Barnes & Noble on Tuesday introduced an e-book reader called Nook Color, which will allow users to view color e-books and access social media applications on the Internet.
The device combines the simplicity of a wireless e-reader with tablet functionality, said William Lynch, CEO of Barnes & Noble, during a launch event for the device in New York. The next big step in e-books has been color, and users and publishers have asked for it, he said.
Users will be able to read e-books such as color picture books, Lynch said. But like tablets, users also will be able to access social media applications such as Facebook and Twitter as well as e-mail through Google's Gmail service. The device has a 7-inch color LCD touchscreen that is capable of showing 16 million colors and an on-screen keyboard that allows users to enter Facebook updates.
When reading e-books, users will be able to highlight text and look up meanings of words through a built-in dictionary. Passages from e-books can also be shared with users through Facebook or Twitter.
Users also will be able to access streaming music applications from sites like Pandora.
The device is built on Google's Android OS. It has 8GB of internal memory and a MicroSD card slot, and offers eight hours of battery life for continuous reading. The device is about 0.48 inches thick.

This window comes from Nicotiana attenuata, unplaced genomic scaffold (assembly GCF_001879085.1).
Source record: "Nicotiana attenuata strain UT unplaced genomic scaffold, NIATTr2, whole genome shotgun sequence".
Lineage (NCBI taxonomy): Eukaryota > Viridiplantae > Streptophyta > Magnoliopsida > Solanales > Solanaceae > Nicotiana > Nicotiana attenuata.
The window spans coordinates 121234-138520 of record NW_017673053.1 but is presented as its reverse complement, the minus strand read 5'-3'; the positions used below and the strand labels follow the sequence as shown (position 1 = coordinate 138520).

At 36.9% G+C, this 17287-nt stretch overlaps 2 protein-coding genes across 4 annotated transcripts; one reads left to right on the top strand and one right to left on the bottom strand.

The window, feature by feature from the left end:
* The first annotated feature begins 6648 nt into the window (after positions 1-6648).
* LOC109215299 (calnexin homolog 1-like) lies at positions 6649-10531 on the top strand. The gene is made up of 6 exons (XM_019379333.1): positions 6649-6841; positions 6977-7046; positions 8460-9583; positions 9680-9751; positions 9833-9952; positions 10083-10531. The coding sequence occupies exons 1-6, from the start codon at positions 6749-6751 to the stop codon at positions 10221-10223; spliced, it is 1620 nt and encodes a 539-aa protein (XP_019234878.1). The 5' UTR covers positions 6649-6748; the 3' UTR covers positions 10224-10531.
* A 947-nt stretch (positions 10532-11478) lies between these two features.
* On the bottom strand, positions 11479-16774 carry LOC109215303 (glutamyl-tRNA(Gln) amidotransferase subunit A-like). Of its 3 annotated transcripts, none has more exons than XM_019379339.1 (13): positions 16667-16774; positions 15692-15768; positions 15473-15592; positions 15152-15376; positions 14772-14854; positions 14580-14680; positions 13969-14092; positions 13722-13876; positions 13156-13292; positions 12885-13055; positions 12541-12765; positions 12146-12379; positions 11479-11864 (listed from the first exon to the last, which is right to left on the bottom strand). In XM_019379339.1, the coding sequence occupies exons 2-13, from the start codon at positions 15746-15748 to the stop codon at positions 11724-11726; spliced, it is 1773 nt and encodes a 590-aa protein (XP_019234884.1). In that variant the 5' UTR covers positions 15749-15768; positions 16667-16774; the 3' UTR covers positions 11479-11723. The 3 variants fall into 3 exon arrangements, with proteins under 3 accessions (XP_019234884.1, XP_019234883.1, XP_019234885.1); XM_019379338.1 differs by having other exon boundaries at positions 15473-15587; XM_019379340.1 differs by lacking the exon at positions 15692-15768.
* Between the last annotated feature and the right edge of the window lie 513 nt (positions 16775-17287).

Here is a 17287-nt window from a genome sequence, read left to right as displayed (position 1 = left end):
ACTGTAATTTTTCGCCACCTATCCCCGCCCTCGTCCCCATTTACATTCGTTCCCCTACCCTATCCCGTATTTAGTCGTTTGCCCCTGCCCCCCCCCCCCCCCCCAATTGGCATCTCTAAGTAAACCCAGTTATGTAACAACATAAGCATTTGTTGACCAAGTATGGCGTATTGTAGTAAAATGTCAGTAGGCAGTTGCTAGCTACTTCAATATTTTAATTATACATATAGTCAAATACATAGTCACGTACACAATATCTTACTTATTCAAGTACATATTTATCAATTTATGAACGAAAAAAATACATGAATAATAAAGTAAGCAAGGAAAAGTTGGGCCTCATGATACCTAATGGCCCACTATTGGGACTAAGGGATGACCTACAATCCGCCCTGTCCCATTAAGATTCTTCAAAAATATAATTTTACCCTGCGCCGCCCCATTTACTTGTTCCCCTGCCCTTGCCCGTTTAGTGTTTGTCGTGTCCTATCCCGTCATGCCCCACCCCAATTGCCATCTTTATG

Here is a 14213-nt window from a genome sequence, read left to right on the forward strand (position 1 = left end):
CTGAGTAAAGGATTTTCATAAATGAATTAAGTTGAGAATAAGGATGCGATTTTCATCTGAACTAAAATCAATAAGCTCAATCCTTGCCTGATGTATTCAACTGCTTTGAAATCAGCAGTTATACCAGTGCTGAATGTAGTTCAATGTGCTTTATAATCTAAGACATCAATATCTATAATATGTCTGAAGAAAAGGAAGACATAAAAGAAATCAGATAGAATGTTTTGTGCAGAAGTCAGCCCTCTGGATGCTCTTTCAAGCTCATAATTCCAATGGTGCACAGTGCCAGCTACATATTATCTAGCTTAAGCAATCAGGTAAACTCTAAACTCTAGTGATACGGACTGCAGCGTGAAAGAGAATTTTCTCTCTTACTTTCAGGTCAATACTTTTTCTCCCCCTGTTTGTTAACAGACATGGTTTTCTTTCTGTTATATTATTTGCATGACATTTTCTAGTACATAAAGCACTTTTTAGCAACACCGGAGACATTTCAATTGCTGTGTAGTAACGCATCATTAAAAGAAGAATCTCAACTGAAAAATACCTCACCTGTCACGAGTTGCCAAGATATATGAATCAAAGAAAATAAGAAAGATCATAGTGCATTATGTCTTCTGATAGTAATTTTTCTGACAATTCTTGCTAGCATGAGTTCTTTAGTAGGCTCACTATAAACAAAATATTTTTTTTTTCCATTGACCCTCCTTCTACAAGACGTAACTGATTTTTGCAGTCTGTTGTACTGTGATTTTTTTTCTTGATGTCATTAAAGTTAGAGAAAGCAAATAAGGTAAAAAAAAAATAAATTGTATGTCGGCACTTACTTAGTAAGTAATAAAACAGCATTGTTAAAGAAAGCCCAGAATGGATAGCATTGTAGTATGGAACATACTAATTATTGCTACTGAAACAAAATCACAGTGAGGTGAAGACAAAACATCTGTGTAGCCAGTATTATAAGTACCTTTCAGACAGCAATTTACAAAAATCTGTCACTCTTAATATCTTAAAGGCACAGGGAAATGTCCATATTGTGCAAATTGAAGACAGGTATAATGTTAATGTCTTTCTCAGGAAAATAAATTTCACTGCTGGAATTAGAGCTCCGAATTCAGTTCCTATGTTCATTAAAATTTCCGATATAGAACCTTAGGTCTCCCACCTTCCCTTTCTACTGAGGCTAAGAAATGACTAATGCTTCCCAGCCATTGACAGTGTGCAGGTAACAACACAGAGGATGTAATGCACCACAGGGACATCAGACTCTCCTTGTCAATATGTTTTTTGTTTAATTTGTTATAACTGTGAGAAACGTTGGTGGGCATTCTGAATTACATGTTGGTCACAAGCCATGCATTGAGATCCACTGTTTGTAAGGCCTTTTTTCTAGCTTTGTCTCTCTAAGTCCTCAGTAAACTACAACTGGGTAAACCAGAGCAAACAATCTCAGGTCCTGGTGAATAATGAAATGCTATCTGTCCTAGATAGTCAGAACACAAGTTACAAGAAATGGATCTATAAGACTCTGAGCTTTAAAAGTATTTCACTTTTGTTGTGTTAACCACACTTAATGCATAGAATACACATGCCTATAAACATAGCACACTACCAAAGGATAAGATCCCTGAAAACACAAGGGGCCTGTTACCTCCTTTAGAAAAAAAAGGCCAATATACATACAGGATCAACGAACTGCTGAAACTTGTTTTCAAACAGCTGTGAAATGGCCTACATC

The Nook Color will be priced at $249 and will start shipping by Nov. 19. It will have Wi-Fi capabilities for the delivery and sharing of books, but 3G capabilities are not available in the device.
The company originally announced the Nook in October 2009. The existing models come with two screens: a small, color LCD screen at the bottom of the device to scroll through features and options, and a larger black-and-white e-ink display, which is designed to show an e-book, with text appearing as it would on printed paper.
The new device will compete with e-book rivals like Amazon's Kindle and Sony's e-reading devices such as Reader. E-book readers are also offered through book sellers such as Borders, which announced price cuts on its tablets and e-book readers on Monday.
The device comes as the company puts more focus on its digital business, with consumers increasingly buying digital books as an alternative to print books, and healthy Nook sales helping to sell more e-books, according to the company. The company expects to generate $1 billion in revenue from sales of digital books, including e-books and e-textbooks, by 2013, the company has said.
Amazon.com has found that e-book sales are outpacing hardcover book sales. Amazon sold 143 Kindle books for every 100 hardcover books during the previous three-month period, it said in July.
Beyond hardware, B&N is also focusing on software to increase its digital book sales. The company this year released the Nook mobile e-reader applications for Google's Android OS and Apple's iOS, which is used in the iPhone. The company on Tuesday said it established a developer program to enable application development for its Nook devices.